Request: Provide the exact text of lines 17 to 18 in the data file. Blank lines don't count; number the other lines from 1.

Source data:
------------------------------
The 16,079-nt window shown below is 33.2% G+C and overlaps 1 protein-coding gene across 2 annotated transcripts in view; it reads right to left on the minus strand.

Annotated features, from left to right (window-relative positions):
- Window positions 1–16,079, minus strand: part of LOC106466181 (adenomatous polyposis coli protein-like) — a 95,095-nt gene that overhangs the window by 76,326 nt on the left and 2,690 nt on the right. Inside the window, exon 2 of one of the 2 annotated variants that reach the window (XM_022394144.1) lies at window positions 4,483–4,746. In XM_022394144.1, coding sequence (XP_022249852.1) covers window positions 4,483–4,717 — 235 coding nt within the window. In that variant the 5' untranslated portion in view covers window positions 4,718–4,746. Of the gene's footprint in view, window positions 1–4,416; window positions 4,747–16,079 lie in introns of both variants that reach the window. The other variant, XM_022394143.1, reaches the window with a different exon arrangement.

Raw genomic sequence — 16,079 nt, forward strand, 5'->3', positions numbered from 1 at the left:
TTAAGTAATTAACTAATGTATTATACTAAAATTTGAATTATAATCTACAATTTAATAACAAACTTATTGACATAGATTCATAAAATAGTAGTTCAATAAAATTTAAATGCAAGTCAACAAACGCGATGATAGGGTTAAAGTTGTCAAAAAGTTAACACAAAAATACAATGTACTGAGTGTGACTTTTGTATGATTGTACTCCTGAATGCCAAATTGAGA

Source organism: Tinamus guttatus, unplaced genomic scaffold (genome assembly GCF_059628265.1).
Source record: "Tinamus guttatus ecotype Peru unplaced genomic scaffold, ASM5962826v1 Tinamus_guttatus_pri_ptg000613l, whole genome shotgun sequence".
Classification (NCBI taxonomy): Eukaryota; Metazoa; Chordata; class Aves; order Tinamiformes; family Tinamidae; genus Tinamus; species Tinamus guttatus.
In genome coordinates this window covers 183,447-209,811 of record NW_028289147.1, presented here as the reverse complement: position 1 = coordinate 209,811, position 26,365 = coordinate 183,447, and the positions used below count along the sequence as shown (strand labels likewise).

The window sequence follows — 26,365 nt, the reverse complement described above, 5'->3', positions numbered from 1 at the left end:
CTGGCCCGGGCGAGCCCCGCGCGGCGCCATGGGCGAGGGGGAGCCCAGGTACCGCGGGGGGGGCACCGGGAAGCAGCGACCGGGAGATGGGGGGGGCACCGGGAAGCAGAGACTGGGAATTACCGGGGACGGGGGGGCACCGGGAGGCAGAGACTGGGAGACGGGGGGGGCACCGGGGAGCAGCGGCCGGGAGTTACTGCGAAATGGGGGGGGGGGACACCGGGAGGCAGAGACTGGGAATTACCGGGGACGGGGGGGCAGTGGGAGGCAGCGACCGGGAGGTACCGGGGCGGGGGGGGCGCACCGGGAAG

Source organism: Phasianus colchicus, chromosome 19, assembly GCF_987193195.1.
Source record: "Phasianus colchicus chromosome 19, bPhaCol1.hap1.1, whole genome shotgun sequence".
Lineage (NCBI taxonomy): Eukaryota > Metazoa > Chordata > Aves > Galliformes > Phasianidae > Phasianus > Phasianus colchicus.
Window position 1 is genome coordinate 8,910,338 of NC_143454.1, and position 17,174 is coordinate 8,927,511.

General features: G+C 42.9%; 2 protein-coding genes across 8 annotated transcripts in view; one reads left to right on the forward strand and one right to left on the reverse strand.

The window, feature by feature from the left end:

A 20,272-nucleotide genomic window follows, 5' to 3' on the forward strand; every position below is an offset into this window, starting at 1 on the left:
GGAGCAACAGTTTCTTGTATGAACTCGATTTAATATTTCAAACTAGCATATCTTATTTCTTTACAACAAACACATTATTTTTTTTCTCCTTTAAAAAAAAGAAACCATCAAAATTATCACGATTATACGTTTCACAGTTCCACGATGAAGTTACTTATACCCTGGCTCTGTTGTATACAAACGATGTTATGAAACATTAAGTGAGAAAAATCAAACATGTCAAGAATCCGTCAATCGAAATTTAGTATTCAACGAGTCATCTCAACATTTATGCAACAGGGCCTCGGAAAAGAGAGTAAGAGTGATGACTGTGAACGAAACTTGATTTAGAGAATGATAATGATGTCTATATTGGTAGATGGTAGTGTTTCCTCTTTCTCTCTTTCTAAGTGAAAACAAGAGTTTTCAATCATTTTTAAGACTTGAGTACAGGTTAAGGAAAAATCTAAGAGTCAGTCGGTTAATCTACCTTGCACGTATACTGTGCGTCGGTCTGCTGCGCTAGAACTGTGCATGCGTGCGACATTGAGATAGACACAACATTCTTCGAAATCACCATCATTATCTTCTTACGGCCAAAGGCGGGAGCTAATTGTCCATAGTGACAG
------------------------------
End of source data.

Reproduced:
The window, feature by feature from the left end:

A 20,272-nucleotide genomic window follows, 5' to 3' on the forward strand; every position below is an offset into this window, starting at 1 on the left: